For most of modern U.S. history, school is one of the most consistent parts of society.
Young people need to get an education, and there’s very little that can disrupt that important process. Even during world wars, school went on. So when the pandemic caused the education sector to go remote, a whole new era began — an era dominated by Wi-Fi, Zoom, Google Classroom, and virtual education from kindergarten to doctoral dissertations.
In 2021, in-person classes resumed for many. Despite the lingering COVID-19 situation, many were happy to return to educational settings — especially considering the difficulties of virtual learning.
David Guerra is a grade school educator from Edinburg who has watched his profession and the students he guides change over time.
“I’m happy to be back in the classroom, especially with the STARR exam up in the air,” he said. “It’s definitely easier to teach to actual faces and bodies rather than names on a screen.”
With students, this is compounded because social skills are learned at school and were put under a microscope as that time was lost to health precautions.
One of the challenges is the emotional and social gap for students who spent nearly two years and parts of three school years in an awkward virtual limbo.
“In many ways, seventh-graders are still fifth-graders,” Guerra said. “That’s no one specific group’s fault. They were just out of school for two years.”
Many districts are involved in assisting vaccine efforts. With shots now available for children as young as 5 years old, peace of mind is available by the vial.
Guerra believes that as students resume normality slowly but surely, things will return to normal.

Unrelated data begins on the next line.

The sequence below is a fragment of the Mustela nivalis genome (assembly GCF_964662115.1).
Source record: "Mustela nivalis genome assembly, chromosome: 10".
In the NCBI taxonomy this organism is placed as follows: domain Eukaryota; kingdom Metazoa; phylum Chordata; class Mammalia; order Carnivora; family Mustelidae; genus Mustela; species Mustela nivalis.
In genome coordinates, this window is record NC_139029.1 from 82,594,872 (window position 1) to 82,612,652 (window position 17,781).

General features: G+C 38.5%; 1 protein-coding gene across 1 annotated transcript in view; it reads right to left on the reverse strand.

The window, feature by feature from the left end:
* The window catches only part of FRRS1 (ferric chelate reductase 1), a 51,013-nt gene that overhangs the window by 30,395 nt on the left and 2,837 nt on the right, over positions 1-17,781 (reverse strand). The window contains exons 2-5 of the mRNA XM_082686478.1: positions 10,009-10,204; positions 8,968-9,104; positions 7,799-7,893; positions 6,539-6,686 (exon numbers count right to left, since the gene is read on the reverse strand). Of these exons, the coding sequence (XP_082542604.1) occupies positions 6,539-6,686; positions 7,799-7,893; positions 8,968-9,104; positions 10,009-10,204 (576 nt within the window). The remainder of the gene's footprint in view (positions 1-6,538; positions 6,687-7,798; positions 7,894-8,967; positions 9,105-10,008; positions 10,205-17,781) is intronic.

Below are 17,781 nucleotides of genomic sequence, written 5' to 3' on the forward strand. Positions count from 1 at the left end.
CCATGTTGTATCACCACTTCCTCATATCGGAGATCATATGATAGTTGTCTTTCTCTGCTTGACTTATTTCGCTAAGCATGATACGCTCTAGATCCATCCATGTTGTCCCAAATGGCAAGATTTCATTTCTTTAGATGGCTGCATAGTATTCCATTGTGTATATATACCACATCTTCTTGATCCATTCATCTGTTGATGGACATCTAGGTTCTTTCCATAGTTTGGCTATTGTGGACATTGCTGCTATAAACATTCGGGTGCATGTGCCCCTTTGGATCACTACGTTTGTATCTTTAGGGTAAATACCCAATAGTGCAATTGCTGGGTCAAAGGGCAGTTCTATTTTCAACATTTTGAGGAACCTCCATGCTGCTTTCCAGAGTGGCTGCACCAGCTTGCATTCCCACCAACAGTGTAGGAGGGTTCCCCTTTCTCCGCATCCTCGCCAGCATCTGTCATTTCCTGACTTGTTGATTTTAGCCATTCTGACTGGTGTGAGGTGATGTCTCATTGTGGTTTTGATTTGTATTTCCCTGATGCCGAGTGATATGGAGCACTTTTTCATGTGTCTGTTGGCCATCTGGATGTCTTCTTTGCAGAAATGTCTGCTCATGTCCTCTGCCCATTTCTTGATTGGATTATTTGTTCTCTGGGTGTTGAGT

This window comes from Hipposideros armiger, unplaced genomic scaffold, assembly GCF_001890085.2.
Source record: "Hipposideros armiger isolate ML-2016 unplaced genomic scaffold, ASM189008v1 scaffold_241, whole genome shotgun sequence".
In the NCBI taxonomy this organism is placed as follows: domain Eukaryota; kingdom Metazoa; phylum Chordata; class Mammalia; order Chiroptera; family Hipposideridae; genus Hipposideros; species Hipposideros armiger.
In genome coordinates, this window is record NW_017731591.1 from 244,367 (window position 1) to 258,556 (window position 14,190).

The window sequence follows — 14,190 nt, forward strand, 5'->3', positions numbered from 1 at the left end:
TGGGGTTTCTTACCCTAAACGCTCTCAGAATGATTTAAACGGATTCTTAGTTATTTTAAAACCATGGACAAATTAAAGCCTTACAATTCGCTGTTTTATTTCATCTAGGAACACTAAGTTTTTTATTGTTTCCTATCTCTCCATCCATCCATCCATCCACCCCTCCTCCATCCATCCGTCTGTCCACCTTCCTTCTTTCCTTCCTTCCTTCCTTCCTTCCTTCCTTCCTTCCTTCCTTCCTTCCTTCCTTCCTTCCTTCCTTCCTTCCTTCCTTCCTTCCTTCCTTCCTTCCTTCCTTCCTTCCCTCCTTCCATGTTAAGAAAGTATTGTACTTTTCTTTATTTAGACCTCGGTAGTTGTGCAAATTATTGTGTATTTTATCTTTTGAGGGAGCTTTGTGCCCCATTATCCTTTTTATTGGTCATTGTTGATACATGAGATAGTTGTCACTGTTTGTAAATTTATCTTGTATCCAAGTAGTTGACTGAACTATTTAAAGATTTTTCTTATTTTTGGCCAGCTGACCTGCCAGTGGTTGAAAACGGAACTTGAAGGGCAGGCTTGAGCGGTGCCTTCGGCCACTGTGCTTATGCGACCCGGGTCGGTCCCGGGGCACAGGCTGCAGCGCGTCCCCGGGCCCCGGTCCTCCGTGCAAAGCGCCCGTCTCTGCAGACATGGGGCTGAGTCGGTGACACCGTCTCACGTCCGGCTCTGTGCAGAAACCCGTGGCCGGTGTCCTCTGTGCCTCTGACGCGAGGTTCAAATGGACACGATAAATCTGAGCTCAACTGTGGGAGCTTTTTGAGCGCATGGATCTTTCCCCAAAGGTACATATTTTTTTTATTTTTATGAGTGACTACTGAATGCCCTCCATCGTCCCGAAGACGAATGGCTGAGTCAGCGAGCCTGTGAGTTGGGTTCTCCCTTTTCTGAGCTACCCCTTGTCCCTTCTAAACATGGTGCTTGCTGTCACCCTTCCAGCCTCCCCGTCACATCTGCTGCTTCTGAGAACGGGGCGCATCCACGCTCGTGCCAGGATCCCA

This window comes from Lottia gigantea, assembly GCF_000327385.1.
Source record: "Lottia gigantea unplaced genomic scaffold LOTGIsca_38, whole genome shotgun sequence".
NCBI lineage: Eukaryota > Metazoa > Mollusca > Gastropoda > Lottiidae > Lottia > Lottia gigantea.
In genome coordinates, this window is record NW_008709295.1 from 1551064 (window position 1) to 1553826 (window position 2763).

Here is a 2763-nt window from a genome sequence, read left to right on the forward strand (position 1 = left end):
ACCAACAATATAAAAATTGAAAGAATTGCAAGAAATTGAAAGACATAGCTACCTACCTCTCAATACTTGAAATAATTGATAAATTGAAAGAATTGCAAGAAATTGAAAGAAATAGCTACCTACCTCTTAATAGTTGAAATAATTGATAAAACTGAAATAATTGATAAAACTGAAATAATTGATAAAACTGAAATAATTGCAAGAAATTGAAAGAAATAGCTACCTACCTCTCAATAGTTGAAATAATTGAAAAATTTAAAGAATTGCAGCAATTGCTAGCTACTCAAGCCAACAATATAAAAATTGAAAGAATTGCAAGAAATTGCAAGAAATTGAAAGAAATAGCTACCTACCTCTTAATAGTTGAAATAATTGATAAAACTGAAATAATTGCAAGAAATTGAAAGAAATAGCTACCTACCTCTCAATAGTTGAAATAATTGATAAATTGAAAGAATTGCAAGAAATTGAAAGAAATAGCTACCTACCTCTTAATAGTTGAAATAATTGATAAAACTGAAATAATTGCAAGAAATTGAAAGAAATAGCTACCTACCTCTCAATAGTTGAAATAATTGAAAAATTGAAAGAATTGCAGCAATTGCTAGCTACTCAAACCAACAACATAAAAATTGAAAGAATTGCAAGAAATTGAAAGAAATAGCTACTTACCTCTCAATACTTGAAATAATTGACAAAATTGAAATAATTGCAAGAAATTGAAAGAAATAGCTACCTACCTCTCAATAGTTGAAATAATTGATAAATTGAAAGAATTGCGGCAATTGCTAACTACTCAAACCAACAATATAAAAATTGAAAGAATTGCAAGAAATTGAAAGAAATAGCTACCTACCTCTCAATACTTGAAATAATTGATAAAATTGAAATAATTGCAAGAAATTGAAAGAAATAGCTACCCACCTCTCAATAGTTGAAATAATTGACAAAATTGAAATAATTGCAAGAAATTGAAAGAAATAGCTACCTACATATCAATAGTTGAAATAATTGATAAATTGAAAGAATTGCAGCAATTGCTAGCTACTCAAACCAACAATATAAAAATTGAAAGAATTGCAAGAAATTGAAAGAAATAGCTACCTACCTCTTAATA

“I think the kids will bounce back,” he said. “The more time they spend in school as far as social skills, they’ll catch up.”
There is big talk nationwide about a potential “learning gap” that students in the age of COVID will face. Since the world is still recovering from the pandemic’s effects while addressing ongoing variants, it’s difficult to tell the long-lasting impact.
Guerra is glad that the “no pass, no play” rule is effective so that students wishing to participate in sports or the arts still need to maintain a passing grade in each class.
“At the very least, they’re earning a 70 if they want to participate in activities,” he said.
In addition to academic work, extracurricular activities are a crucial part of the true return to normality for the thousands of RGV students who re-entered the educational setting.
UIL athletics like football and basketball are back in full swing, as are academic events like mock trials, masterminds, and more.
As these events become more commonplace and shots get into the arms of more people, the light at the tunnel gets a little brighter as we get closer to the COVID crisis being a thing of the past.